A Life Worth Living

These are the books Samuel Hynes wrote between 1961 and 1989: The Pattern of Hardy’s Poetry, The Edwardian Turn of Mind, Edwardian Occasions, and The Auden Generation. Among the books he edited were Further Speculations by T.E. Hulme, The Author’s Craft and Other Critical Writings of Arnold Bennett, Romance and Realism, The Complete Poetical Works of Thomas Hardy, and The Complete Short Fiction of Joseph Conrad. He was an academic gypsy, with a BA degree from the University of Minnesota, and an MA and a Ph.D. from Columbia, which led to a teaching stop at Swarthmore and tenure at Northwestern. In 1976, he moved on to Princeton, where he became the Woodrow Wilson Professor of Literature. Then in 1989, the year he turned sixty-five, Hynes shifted his field of study. His new discipline was war in the twentieth century, both his own military service as a Marine pilot in the Pacific (Flights of Passage) and the conduct of men at arms in the two world wars and Vietnam (The Soldiers’ Tale).

I met him once in the late 1980s, when I was at Princeton on a week-long alumni fellowship that allowed me freedom of the campus. In the university catalog I discovered a course he was teaching on the narratives of war, and walked into one of his lectures. As I recall, most of the undergraduates were bored; war was something they would never have to experience; what they were seeking was a grade and a credit toward a degree, not how to use an entrenching tool, either to dig a hole or to smash the brains of an unwanted intruder into that hole. I was fascinated. “A man does not see much of the world looking down a gun barrel,” he would write a year or so later in The New York Times Book Review. “They have nothing to say about strat-egy or about why men fight, only about how they fight, and where and how they die.” And in that same article: “When you think about it, war is one subject that is continuous in the human story. The history of the world is the history of war.”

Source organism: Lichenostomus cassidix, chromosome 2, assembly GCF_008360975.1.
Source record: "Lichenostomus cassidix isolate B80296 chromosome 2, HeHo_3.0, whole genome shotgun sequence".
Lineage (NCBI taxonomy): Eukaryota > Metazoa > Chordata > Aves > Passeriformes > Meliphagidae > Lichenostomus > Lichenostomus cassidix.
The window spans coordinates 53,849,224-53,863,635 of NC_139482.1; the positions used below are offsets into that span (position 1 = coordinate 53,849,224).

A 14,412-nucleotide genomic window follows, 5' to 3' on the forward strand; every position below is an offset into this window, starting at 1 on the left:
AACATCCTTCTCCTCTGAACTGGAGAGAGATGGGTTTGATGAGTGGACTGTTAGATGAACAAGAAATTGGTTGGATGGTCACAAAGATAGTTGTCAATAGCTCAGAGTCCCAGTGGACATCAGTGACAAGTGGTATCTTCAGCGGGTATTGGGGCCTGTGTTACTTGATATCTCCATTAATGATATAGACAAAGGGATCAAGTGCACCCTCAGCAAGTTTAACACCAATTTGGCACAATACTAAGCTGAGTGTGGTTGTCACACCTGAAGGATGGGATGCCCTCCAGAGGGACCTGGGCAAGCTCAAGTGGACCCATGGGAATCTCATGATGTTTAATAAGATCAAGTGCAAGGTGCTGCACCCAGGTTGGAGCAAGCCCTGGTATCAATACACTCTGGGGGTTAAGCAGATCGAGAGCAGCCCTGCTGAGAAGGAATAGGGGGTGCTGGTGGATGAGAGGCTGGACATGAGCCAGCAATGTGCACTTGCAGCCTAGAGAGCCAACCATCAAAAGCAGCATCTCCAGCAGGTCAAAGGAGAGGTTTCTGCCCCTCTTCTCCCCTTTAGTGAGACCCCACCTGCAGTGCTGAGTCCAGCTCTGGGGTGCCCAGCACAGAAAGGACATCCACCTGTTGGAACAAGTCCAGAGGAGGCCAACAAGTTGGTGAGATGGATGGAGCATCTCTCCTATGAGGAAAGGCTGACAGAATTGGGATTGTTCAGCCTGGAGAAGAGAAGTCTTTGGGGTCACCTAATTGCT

In The Growing Seasons, Hynes turns his attention to his experience during the Great Depression, the legacy of one world war, and the recruiting ground for the second. It was, he writes, “a time that seems as distant and as different from our present lives as some foreign place.” In the country of childhood, however, the Depression was a preoccupation of adults. “When I call up memories of those days,” he writes, “the life I recover doesn’t seem hard or narrow, but generous and free and full of opportunities.” Home was lower-middle-class Minneapolis, where “an ordinary curious boy…could find all the world’s temptations around him—the risks to be taken, the rules to be broken, the girls, the cars, the drinking, the sex.” He learned how to steal, not for his daily bread …

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